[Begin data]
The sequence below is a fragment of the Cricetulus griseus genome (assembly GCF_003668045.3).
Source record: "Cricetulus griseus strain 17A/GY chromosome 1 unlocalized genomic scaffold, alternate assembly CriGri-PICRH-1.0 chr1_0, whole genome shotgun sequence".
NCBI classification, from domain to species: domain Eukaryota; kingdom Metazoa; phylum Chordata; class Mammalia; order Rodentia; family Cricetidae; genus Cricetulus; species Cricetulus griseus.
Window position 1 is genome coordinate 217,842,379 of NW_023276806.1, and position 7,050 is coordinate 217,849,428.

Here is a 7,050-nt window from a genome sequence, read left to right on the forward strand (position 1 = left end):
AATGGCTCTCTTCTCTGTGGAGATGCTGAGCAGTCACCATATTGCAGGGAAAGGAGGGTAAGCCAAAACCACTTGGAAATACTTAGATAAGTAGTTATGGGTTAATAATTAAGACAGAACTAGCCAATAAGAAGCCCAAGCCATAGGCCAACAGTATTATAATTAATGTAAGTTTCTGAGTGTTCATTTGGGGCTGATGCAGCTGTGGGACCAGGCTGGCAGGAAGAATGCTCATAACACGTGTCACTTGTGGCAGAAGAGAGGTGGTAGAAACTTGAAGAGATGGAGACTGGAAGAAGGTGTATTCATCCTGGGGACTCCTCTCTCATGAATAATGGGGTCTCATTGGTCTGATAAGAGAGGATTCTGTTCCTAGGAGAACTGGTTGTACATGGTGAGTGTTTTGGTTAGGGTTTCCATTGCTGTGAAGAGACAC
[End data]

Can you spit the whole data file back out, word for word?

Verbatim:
The sequence below is a fragment of the Cricetulus griseus genome (assembly GCF_003668045.3).
Source record: "Cricetulus griseus strain 17A/GY chromosome 1 unlocalized genomic scaffold, alternate assembly CriGri-PICRH-1.0 chr1_0, whole genome shotgun sequence".
NCBI classification, from domain to species: domain Eukaryota; kingdom Metazoa; phylum Chordata; class Mammalia; order Rodentia; family Cricetidae; genus Cricetulus; species Cricetulus griseus.
Window position 1 is genome coordinate 217,842,379 of NW_023276806.1, and position 7,050 is coordinate 217,849,428.

Here is a 7,050-nt window from a genome sequence, read left to right on the forward strand (position 1 = left end):
AATGGCTCTCTTCTCTGTGGAGATGCTGAGCAGTCACCATATTGCAGGGAAAGGAGGGTAAGCCAAAACCACTTGGAAATACTTAGATAAGTAGTTATGGGTTAATAATTAAGACAGAACTAGCCAATAAGAAGCCCAAGCCATAGGCCAACAGTATTATAATTAATGTAAGTTTCTGAGTGTTCATTTGGGGCTGATGCAGCTGTGGGACCAGGCTGGCAGGAAGAATGCTCATAACACGTGTCACTTGTGGCAGAAGAGAGGTGGTAGAAACTTGAAGAGATGGAGACTGGAAGAAGGTGTATTCATCCTGGGGACTCCTCTCTCATGAATAATGGGGTCTCATTGGTCTGATAAGAGAGGATTCTGTTCCTAGGAGAACTGGTTGTACATGGTGAGTGTTTTGGTTAGGGTTTCCATTGCTGTGAAGAGACAC